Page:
I kinda veered off course a little but I was trying to give you guys the big picture of why gypsum is beneficial so there is an understanding of why it works and not just that it does...

 

Thank you for taking the time to give me an explanation. 

 

So, I take it that in my case, when using straw as a sub and coir/verm as a casing, all I would need to do is add gypsum to the straw during pasteurization (i.e. in the water) in order to get more flushes? 

 

I just bought a PH meter, so I can start testing my substrate after pasteurization. 

 

I was told that hydrated lime was highly caustic and the most potent of the various forms of lime, but I was given some for free and only used a small amount. After reading Roger Rabbits straw log tek, I thought it would be a good idea to try to raise the PH of the straw. I think I was confused about the difference between a PH buffer and something that would raise the PH of a substrate. 

 

Can anyone tell me the PH of straw?

 

Thanks, 

Elenchus



#13 FunG

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Posted 15 January 2020 - 11:40 AM

Google says straw is between 8.5 and 9.5 ph

If you're going to use straw might I suggest horse manure too 50/50...best substrate for p.cubensis.
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#14 joeya

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Posted 15 January 2020 - 11:48 AM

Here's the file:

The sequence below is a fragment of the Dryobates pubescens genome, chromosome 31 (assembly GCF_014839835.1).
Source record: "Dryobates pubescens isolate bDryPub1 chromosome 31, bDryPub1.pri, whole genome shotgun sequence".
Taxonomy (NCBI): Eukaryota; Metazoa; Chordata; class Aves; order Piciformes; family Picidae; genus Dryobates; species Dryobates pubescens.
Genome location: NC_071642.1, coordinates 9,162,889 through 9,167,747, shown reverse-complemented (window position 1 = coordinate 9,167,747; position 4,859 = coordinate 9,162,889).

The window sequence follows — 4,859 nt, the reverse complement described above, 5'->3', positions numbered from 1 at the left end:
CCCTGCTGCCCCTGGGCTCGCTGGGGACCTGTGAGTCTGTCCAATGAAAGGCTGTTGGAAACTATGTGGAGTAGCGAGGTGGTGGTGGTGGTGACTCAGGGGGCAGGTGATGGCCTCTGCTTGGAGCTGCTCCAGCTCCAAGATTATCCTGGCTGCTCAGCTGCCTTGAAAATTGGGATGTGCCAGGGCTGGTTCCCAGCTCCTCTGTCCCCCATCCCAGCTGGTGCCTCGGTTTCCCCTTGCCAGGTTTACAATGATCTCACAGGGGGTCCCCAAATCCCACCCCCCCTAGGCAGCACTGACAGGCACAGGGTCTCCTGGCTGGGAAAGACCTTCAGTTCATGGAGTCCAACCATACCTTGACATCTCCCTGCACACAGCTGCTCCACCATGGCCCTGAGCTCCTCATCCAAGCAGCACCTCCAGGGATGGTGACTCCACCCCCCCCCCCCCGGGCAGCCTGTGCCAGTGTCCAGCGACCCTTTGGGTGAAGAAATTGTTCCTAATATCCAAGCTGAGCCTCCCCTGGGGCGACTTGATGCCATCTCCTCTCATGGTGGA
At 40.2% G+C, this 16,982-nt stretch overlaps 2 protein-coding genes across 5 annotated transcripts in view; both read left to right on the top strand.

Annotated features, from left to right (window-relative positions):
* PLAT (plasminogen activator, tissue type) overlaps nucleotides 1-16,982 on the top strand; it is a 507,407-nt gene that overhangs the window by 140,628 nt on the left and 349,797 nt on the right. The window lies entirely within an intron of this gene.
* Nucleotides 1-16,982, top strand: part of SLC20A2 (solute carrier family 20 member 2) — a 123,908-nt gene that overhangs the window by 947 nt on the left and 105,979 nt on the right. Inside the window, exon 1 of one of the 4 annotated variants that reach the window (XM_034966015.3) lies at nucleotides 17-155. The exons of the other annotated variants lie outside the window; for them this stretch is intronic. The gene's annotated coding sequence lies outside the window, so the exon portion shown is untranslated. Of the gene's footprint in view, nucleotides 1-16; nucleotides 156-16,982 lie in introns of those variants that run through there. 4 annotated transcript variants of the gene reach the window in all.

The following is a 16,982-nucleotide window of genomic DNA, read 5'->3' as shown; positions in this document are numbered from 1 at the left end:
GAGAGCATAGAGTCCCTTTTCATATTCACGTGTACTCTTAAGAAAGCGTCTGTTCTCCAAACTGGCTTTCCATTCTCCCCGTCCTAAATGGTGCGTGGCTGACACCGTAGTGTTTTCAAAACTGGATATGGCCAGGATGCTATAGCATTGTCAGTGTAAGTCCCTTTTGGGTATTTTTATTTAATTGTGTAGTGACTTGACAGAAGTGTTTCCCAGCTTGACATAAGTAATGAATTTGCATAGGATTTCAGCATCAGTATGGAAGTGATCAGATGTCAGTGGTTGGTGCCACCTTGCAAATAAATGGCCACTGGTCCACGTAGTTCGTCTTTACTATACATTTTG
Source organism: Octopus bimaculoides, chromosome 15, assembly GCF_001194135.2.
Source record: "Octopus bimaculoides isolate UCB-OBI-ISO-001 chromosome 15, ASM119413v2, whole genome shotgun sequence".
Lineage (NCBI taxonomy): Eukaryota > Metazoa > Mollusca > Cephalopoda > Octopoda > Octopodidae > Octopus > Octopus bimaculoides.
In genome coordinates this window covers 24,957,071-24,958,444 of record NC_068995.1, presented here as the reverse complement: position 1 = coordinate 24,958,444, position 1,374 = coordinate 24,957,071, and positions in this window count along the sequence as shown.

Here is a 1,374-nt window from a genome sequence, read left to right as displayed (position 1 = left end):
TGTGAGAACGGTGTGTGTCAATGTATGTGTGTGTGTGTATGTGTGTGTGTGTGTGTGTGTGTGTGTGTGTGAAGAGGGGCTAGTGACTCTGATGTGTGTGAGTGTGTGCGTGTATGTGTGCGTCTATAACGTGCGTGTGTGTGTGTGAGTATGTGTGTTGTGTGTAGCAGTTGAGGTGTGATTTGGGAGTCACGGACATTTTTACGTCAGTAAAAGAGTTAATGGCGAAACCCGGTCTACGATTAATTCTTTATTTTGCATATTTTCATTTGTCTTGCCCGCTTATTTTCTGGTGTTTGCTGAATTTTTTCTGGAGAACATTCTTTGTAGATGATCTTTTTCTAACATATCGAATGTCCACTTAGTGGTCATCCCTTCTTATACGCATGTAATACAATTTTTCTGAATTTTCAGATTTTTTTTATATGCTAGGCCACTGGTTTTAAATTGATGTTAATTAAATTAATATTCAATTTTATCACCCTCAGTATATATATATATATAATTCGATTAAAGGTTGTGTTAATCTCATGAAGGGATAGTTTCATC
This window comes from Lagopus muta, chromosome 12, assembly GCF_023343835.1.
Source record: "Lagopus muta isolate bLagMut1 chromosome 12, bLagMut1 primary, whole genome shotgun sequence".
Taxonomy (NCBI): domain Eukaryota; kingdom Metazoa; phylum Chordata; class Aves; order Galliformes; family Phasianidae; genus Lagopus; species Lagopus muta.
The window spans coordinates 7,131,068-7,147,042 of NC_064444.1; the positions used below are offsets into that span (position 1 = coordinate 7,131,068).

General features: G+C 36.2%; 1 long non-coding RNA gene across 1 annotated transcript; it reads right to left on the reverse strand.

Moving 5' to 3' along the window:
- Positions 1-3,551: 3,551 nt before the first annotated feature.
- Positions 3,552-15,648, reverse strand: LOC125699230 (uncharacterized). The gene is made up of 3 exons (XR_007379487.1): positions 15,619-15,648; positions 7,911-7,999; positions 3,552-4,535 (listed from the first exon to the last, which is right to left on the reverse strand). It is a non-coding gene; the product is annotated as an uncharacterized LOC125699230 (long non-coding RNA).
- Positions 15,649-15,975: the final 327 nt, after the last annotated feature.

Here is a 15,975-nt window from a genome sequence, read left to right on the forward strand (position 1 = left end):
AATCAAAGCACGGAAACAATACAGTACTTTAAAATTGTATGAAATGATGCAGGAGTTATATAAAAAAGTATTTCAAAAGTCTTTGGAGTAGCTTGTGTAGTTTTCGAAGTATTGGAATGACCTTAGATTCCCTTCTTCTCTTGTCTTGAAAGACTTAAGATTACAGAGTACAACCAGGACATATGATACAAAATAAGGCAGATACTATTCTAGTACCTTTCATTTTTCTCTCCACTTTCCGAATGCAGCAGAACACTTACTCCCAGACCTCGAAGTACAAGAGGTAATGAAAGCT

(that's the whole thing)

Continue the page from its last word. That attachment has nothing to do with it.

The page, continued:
gypsum is used as a buffer... Adding it won't move the substrate's PH in either direction but it will help in keeping the PH at a level conducive to mushroom growth for a longer period of time. As a substrate ages and breaks down due to being consumed by the mycelium, the substrate gradually becomes more acidic. Contaminates thrive in acidic environments so higher PH levels help to limit/prevent competitors from getting a foot hold in your substrate.

 

Lime on the other hand can be used to raise the substrate's PH and make it more basic. Lime is often used when you are using peat, for example, in your substrate or casing layer which had been pretty common back in the day... Peat has a PH that is well below neutral (mid 4s) so lime would be added to increase the PH to levels that are optimal for mycelial growth. Peat has been replaced with products like coir which has a neutral PH. I would only consider using lime when I am dealing with substrate components that have a lower PH.

 

When growing cubes, you want to have a neutral PH, somewhere in the high 6 to low 7 range, for optimal growth. You want to keep it in that optimal range for as long as possible. Starting the spawn run slightly higher than neutral isn't terrible because as the substrate breaks down, the PH will begin to drop. When you add the gypsum, it keeps the PH from dropping as quickly without initially raising it to a level that is not conducive to growth.

 

One of the main reasons that substrates contaminate in later flushes is that the PH level has dropped and conditions are favorable to the contaminates that thrive in acidic environs. As available nutrients decrease and PH levels decrease, the mushroom mycelium weakens... It is always a fight between the mushrooms and the contaminates. There are always contaminate spores in your grows just waiting for their opportunity to germinate and colonize the nutrient source. When you mix live mycelium for the spawn run, it can colonize the nutrient source faster than the contaminate can germinate and start colonization, PH levels help with this race as well as the fact that our myc doesn't have to germinate and also the amount of spawn we are adding... This is also why field capacity is so important... You want the substrate consistency to be ideal for mushroom growth so it can out run any potential contaminates.